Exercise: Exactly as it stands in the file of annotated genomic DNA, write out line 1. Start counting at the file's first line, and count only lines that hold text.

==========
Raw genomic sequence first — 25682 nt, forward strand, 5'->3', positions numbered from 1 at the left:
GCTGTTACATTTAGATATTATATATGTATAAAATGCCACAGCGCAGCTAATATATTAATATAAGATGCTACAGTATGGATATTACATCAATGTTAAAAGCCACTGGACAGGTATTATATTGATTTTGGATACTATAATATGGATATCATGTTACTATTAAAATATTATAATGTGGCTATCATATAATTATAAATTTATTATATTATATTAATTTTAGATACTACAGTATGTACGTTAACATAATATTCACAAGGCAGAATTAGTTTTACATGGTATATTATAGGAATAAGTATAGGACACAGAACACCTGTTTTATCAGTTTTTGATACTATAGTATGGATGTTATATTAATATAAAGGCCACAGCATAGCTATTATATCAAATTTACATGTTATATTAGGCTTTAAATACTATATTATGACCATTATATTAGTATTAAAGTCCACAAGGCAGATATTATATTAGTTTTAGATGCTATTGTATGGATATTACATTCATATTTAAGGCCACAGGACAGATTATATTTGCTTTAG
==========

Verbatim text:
Raw genomic sequence first — 25682 nt, forward strand, 5'->3', positions numbered from 1 at the left: